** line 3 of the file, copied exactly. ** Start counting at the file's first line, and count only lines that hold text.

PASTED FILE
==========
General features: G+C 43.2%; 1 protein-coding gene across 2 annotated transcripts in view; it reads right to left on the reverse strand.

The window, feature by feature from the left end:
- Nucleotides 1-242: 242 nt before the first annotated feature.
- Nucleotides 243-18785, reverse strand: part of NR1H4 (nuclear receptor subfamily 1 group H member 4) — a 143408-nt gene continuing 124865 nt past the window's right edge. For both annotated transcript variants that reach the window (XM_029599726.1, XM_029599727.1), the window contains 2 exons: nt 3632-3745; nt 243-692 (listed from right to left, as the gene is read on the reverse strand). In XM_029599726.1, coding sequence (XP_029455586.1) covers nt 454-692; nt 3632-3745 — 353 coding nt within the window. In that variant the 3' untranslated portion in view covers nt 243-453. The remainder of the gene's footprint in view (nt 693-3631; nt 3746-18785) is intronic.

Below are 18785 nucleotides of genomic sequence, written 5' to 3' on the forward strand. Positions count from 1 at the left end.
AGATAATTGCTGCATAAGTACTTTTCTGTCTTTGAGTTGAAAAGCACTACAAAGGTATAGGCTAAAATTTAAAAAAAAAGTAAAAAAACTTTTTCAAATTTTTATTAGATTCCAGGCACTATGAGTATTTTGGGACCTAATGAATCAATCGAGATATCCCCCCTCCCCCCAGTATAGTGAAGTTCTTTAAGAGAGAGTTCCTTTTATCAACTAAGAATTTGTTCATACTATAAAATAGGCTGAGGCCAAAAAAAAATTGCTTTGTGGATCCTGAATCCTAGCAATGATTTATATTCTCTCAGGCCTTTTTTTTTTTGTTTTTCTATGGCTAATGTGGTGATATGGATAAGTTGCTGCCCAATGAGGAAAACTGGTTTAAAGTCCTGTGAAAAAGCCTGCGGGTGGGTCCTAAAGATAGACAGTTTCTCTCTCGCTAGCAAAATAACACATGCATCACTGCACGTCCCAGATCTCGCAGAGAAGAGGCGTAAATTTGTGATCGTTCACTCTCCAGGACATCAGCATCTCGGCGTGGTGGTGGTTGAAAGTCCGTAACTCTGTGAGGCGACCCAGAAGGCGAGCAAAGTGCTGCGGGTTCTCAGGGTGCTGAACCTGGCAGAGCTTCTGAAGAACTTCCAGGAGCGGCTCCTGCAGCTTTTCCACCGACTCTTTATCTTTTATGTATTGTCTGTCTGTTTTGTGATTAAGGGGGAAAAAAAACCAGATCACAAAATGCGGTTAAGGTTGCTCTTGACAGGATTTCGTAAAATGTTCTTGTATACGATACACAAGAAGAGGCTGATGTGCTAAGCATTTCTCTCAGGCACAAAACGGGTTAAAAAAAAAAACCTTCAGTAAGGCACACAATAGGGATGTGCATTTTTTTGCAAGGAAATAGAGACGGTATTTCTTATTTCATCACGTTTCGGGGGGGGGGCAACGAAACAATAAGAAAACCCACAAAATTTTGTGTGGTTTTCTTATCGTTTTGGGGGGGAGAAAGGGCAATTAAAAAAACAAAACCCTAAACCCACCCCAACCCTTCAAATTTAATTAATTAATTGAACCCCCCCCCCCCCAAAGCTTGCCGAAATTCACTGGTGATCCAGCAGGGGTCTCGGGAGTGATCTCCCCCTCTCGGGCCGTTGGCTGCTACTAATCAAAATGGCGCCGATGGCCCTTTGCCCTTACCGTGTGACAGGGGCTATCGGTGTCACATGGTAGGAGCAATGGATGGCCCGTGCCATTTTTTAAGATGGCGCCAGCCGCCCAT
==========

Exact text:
- Nucleotides 1-242: 242 nt before the first annotated feature.